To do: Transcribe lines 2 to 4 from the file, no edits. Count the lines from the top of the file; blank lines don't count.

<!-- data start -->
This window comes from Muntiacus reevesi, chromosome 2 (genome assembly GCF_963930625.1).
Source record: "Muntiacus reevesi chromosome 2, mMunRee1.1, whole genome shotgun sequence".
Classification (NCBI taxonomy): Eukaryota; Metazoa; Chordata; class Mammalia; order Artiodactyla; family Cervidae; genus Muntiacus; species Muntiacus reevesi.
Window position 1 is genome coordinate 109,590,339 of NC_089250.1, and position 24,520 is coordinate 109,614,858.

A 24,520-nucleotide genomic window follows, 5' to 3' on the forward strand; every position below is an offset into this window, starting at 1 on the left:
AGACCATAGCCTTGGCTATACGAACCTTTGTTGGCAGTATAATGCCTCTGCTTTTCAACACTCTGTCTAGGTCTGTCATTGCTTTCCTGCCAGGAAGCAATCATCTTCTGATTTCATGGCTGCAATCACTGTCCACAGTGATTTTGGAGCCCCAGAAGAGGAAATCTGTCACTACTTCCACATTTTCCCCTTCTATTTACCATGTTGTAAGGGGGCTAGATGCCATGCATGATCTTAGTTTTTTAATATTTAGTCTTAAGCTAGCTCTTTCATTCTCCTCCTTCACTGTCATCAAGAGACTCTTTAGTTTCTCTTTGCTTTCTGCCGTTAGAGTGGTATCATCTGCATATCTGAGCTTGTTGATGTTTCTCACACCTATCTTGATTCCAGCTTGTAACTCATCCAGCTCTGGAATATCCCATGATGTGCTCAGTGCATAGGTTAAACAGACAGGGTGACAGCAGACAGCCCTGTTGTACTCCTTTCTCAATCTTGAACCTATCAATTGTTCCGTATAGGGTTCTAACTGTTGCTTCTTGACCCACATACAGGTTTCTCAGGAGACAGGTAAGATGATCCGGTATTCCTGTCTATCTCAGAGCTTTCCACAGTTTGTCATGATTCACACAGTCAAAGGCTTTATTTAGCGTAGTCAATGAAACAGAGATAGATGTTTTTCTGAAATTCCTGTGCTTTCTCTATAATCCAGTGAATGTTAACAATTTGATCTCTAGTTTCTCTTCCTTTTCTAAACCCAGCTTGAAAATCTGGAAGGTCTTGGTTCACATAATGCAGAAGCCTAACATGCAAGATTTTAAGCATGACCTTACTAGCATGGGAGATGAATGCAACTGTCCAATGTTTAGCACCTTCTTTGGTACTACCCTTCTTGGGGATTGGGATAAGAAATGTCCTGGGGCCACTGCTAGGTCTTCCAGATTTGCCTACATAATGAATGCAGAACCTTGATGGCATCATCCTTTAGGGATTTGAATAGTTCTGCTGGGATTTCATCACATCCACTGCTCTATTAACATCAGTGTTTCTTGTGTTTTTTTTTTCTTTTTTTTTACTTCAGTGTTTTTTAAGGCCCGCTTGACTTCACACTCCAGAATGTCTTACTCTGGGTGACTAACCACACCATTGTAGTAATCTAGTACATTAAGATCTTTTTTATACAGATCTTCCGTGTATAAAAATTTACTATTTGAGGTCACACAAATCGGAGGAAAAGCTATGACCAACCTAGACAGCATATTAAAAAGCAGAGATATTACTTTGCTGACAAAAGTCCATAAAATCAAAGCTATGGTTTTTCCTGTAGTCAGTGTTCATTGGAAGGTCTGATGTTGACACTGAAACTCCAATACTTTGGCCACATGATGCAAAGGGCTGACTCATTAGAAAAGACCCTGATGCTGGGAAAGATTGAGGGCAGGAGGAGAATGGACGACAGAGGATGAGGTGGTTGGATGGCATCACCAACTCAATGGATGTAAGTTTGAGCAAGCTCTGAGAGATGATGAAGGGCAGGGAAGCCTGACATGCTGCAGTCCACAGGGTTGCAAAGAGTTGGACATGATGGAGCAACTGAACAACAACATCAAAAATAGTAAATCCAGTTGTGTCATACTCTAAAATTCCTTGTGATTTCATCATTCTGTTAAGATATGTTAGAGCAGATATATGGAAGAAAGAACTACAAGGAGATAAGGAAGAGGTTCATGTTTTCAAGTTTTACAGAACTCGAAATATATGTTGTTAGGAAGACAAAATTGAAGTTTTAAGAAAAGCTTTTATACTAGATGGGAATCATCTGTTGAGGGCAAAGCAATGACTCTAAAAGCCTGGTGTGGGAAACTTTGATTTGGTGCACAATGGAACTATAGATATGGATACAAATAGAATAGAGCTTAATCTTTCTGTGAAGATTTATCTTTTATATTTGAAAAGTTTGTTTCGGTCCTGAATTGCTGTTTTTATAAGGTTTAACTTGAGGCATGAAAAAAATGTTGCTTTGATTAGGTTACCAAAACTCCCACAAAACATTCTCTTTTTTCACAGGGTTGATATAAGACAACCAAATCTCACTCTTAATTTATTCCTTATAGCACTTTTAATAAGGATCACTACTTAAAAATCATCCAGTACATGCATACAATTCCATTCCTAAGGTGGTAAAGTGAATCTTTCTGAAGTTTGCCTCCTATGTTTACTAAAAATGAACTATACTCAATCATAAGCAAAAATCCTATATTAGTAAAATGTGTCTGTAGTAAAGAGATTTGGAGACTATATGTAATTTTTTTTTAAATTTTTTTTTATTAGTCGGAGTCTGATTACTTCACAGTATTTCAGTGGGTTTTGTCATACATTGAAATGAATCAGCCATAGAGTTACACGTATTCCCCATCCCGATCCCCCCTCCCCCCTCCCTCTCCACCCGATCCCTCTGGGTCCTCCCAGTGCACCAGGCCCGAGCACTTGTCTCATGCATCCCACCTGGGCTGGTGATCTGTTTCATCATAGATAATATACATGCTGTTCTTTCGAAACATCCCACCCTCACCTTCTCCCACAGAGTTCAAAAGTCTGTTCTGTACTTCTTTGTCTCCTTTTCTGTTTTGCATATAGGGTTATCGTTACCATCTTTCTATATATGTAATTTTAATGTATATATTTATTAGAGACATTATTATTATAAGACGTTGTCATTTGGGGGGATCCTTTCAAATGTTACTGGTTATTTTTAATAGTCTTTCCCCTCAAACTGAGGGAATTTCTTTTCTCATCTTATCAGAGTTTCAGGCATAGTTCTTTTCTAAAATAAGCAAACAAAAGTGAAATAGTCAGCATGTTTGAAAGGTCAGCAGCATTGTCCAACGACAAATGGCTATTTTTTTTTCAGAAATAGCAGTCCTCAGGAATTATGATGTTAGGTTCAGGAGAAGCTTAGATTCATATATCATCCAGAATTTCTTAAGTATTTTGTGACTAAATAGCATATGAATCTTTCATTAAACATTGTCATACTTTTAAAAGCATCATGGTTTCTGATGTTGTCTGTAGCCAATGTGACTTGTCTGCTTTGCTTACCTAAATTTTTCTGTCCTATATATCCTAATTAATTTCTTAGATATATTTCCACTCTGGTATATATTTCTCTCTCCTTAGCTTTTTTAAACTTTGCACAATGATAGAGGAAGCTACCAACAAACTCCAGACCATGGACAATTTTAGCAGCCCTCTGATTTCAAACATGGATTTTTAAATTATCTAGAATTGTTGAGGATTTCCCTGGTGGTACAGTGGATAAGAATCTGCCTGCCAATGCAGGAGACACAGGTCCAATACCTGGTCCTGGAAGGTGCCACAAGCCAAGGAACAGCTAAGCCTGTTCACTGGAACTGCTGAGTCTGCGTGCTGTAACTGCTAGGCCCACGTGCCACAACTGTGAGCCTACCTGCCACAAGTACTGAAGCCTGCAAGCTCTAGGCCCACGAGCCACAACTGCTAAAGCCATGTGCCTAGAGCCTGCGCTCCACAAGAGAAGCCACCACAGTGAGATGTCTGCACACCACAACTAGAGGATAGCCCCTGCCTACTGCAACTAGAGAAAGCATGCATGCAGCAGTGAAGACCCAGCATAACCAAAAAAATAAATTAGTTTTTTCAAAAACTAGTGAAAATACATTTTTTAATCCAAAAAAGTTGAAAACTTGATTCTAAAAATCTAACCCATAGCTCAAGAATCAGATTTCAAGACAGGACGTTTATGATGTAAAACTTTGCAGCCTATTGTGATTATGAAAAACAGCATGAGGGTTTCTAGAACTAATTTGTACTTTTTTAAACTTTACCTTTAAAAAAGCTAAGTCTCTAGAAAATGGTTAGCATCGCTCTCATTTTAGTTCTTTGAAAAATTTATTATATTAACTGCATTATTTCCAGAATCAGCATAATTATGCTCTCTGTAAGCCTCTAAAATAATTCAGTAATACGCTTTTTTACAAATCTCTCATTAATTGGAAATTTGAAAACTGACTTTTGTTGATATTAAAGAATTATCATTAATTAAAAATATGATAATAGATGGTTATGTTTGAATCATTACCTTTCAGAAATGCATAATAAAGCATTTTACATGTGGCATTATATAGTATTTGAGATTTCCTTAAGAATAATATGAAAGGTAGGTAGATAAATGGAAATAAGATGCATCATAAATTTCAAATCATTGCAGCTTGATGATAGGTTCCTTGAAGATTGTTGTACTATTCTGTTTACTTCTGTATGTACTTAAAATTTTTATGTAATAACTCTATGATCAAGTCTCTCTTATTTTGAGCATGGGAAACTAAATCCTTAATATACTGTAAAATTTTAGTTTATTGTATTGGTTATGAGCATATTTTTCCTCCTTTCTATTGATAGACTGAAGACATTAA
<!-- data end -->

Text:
Source record: "Muntiacus reevesi chromosome 2, mMunRee1.1, whole genome shotgun sequence".
Classification (NCBI taxonomy): Eukaryota; Metazoa; Chordata; class Mammalia; order Artiodactyla; family Cervidae; genus Muntiacus; species Muntiacus reevesi.
Window position 1 is genome coordinate 109,590,339 of NC_089250.1, and position 24,520 is coordinate 109,614,858.